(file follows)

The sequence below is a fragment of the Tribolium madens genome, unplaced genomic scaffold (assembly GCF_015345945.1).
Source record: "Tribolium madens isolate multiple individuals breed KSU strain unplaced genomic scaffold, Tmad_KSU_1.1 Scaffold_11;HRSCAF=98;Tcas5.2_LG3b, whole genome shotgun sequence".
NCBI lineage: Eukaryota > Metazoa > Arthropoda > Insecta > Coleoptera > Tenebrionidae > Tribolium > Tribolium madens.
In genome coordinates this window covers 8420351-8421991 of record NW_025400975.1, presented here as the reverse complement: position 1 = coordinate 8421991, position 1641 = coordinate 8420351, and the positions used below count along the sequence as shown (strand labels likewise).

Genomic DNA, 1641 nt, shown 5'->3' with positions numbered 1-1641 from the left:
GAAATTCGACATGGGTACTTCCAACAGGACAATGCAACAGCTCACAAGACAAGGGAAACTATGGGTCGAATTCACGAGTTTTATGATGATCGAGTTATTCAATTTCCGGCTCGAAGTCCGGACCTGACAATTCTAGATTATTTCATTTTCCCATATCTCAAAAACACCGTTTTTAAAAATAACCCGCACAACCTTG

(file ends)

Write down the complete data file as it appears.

The sequence below is a fragment of the Tribolium madens genome, unplaced genomic scaffold (assembly GCF_015345945.1).
Source record: "Tribolium madens isolate multiple individuals breed KSU strain unplaced genomic scaffold, Tmad_KSU_1.1 Scaffold_11;HRSCAF=98;Tcas5.2_LG3b, whole genome shotgun sequence".
NCBI lineage: Eukaryota > Metazoa > Arthropoda > Insecta > Coleoptera > Tenebrionidae > Tribolium > Tribolium madens.
In genome coordinates this window covers 8420351-8421991 of record NW_025400975.1, presented here as the reverse complement: position 1 = coordinate 8421991, position 1641 = coordinate 8420351, and the positions used below count along the sequence as shown (strand labels likewise).

Genomic DNA, 1641 nt, shown 5'->3' with positions numbered 1-1641 from the left:
GAAATTCGACATGGGTACTTCCAACAGGACAATGCAACAGCTCACAAGACAAGGGAAACTATGGGTCGAATTCACGAGTTTTATGATGATCGAGTTATTCAATTTCCGGCTCGAAGTCCGGACCTGACAATTCTAGATTATTTCATTTTCCCATATCTCAAAAACACCGTTTTTAAAAATAACCCGCACAACCTTG